How the new U.S. administration meets the legal obligations imposed on it by the Convention “to punish” perpetrators will be a significant test of its widely-advertised commitment to human rights. Congress enacted the Genocide Convention Implementation Act of 1987 mandating fines and/or imprisonment for anyone who “commits, attempts to commit or publicly incites acts of genocide.”  

Depending on publicly available evidence, the United States could bring indictments against Chinese communist officials, potentially including Chinese leader Xi Jinping. Since Biden has pledged not to direct or intervene in the actions of the Justice Department, the prosecutorial decision presumably will be left to Attorney General Merrick Garland.

Finally, Blinken was asked how the new administration will manage the volatile issue of China’s aggression toward Taiwan. He pledged to continue helping Taiwan provide for its self-defense and to increase its international participation. He said he would like to see completion of the process that Pompeo initiated to relax the constraints on official governmental contacts with Taiwan.  

As president-elect, and so far as president, Biden has not followed Trump’s example in accepting a congratulatory call from Taiwan President Tsai Ing-wen, which upset Beijing. But he created his own precedent by inviting Taiwan’s de facto ambassador to the United States, Bi-khim Hsiao, as a guest at his inauguration — which, predictably, also upset Beijing. 

Days later, China flew its largest contingent of bomber aircraft in years through Taiwan airspace, and the United States dispatched the aircraft carrier Theodore Roosevelt and other Navy ships into the South China Sea. (While the Trump administration also increased transits through the Taiwan Strait, carriers were excluded, as with prior administrations, except for a “weather diversion” in 1995 and an explicitly defiant passage in 2007.) The State Department issued a statement that “urg[ed] Beijing to cease its military, diplomatic and economic pressure against Taiwan” and declared, “Our commitment to Taiwan is rock-solid.”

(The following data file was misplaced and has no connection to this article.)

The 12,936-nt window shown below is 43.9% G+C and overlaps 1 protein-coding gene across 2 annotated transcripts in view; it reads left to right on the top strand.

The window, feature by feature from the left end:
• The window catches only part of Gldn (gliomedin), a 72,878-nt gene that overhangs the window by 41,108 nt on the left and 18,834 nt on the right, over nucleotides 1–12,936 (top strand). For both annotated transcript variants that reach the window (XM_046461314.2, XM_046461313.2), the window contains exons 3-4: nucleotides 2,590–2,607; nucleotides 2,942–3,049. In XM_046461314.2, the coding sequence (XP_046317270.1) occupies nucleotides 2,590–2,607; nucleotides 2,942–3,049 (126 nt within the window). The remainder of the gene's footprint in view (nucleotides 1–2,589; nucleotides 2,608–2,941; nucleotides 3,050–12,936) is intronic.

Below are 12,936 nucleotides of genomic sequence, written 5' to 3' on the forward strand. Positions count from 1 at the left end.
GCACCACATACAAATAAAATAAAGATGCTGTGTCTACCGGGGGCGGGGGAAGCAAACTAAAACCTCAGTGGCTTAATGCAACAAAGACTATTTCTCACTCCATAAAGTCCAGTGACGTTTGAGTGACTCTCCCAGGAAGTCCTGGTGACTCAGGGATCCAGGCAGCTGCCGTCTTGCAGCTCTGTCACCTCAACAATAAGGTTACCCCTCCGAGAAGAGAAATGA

China also did not wait long after Biden’s inauguration to announce sanctions against several members of the Trump administration for “anti-China” actions and rhetoric. That sent a clear message to Biden people that their post-government careers could be adversely affected if they do not cooperate with China. The national security adviser’s office called the move “unproductive and cynical.” 

All in all, the initial signals from the Biden administration offer hope that a reversion to the China policies of the Clinton-Bush-Obama administrations is not imminent. The sound, forward-looking approach of the Trump team — if not necessarily of the former president himself — likely will be retained and strengthened, at least in the short term.  

The long-term prospects will be known only when China, or North Korea, precipitates a serious national security crisis and the Biden administration finds itself looking into what it may regard as “the abyss.”

Joseph Bosco served as China country director for the secretary of Defense from 2005 to 2006 and as Asia-Pacific director of humanitarian assistance and disaster relief from 2009 to 2010. He is a nonresident fellow at the Institute for Corean-American Studies and a member of the advisory board of the Global Taiwan Institute.

Tags Antony Blinken Avril Haines Biden foreign policy China-Taiwan tension Donald Trump Jake Sullivan Joe Biden Lloyd Austin Merrick Garland Mike Pompeo Uighur Muslims US-China relations